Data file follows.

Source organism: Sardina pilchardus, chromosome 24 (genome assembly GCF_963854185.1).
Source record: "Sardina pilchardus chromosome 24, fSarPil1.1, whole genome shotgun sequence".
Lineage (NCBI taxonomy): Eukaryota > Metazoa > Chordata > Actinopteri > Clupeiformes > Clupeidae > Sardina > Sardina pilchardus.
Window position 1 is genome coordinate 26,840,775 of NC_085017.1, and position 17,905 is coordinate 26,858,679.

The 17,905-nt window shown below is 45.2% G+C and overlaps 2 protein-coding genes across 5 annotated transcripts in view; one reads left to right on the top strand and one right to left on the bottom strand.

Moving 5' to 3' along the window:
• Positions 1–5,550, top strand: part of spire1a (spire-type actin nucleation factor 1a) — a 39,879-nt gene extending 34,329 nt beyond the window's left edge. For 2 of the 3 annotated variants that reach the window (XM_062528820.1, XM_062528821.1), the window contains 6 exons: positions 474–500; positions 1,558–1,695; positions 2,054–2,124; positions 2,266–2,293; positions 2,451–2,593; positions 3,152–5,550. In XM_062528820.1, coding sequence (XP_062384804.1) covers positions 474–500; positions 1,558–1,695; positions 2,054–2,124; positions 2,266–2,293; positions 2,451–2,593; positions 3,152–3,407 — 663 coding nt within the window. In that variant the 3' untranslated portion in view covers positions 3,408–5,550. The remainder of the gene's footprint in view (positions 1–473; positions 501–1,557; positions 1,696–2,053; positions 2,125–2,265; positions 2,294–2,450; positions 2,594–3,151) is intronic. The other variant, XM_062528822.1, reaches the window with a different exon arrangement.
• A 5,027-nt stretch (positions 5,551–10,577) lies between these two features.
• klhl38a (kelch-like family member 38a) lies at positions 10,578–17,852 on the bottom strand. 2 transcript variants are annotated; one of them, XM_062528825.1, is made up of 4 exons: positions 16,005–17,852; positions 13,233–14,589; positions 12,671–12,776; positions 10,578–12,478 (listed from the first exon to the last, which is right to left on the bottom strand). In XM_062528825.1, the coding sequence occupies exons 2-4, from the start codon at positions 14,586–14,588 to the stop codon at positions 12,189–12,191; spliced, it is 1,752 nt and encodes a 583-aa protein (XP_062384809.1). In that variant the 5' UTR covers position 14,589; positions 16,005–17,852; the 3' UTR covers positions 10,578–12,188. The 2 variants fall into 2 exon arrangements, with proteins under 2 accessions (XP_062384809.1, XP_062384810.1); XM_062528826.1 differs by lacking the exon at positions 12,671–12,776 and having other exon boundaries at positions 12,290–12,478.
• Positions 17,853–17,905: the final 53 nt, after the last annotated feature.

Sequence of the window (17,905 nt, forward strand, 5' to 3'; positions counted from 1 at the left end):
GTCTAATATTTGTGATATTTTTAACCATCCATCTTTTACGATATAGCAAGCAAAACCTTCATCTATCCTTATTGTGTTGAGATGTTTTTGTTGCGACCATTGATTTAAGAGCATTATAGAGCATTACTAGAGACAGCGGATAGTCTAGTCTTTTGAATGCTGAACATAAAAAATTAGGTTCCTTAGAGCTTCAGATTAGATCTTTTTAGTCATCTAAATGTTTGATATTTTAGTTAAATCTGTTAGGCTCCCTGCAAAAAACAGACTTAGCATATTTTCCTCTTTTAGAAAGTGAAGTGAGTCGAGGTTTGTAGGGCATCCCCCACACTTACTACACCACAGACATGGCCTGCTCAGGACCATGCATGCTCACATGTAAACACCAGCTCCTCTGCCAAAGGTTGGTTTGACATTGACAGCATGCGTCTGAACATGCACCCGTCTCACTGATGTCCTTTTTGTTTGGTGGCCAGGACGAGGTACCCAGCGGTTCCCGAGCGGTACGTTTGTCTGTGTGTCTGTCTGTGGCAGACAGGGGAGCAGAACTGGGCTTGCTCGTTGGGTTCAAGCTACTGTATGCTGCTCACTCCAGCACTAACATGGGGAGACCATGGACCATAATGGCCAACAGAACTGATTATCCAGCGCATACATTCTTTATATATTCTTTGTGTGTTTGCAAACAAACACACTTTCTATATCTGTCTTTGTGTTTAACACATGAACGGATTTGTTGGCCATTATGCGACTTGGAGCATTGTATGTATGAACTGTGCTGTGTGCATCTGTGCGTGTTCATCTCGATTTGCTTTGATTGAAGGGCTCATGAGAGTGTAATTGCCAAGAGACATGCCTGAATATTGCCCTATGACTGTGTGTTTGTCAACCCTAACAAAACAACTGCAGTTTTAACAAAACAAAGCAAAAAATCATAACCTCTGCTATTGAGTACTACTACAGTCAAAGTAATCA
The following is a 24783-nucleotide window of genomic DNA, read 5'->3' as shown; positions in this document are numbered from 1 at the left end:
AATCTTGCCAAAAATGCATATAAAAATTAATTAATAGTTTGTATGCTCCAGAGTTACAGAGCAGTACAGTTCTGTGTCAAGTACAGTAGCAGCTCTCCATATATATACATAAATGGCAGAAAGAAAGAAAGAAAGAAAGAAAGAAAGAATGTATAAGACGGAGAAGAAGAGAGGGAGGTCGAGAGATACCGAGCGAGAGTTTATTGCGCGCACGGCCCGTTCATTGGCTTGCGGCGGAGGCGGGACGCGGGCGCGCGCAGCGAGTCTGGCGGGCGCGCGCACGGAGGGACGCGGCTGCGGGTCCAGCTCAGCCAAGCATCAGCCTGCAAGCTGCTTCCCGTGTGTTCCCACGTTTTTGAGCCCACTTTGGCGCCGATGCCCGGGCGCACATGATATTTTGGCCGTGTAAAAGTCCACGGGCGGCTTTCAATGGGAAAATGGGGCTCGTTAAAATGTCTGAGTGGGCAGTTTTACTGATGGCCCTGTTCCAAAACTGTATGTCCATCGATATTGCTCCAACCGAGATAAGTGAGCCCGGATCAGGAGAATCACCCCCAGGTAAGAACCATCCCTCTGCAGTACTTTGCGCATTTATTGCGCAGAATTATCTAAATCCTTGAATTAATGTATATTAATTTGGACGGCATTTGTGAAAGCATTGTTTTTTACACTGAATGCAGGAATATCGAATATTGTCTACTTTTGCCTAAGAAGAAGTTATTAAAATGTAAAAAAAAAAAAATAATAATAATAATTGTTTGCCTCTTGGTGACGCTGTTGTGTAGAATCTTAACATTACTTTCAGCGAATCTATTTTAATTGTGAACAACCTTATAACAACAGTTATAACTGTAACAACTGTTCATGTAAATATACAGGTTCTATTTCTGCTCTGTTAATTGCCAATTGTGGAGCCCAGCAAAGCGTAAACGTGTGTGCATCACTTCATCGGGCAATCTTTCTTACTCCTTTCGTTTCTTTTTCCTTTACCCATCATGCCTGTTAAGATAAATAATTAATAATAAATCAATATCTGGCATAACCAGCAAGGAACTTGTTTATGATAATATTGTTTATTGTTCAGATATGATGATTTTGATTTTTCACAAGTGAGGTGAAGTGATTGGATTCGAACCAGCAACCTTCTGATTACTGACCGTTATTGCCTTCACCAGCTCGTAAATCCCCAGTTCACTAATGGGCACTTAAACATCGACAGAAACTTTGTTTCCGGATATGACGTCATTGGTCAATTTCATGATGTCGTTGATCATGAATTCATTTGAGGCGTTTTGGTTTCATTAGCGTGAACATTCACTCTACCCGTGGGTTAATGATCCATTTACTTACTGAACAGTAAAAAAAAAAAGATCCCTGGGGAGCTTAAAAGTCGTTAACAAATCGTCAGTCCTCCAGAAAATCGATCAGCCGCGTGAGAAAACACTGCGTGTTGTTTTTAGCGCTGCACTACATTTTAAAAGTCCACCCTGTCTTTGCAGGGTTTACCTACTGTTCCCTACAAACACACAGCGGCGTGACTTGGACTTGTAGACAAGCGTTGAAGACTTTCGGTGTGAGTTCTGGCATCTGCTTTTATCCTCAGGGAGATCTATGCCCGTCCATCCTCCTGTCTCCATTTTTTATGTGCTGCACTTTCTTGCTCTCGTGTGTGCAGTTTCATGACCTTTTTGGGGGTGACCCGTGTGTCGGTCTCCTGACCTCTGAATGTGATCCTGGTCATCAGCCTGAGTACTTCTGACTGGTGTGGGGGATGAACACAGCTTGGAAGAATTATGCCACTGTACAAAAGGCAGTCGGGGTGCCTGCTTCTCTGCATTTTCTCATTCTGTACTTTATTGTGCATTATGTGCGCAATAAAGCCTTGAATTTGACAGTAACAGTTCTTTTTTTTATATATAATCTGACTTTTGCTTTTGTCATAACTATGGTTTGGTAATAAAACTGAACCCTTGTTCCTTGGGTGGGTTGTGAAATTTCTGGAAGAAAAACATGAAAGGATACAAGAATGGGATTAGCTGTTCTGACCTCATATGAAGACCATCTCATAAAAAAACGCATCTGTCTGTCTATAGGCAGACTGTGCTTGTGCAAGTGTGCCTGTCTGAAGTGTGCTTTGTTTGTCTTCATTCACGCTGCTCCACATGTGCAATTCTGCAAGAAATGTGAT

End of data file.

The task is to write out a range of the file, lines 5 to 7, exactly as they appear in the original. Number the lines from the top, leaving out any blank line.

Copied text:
The 17,905-nt window shown below is 45.2% G+C and overlaps 2 protein-coding genes across 5 annotated transcripts in view; one reads left to right on the top strand and one right to left on the bottom strand.

Moving 5' to 3' along the window:
• Positions 1–5,550, top strand: part of spire1a (spire-type actin nucleation factor 1a) — a 39,879-nt gene extending 34,329 nt beyond the window's left edge. For 2 of the 3 annotated variants that reach the window (XM_062528820.1, XM_062528821.1), the window contains 6 exons: positions 474–500; positions 1,558–1,695; positions 2,054–2,124; positions 2,266–2,293; positions 2,451–2,593; positions 3,152–5,550. In XM_062528820.1, coding sequence (XP_062384804.1) covers positions 474–500; positions 1,558–1,695; positions 2,054–2,124; positions 2,266–2,293; positions 2,451–2,593; positions 3,152–3,407 — 663 coding nt within the window. In that variant the 3' untranslated portion in view covers positions 3,408–5,550. The remainder of the gene's footprint in view (positions 1–473; positions 501–1,557; positions 1,696–2,053; positions 2,125–2,265; positions 2,294–2,450; positions 2,594–3,151) is intronic. The other variant, XM_062528822.1, reaches the window with a different exon arrangement.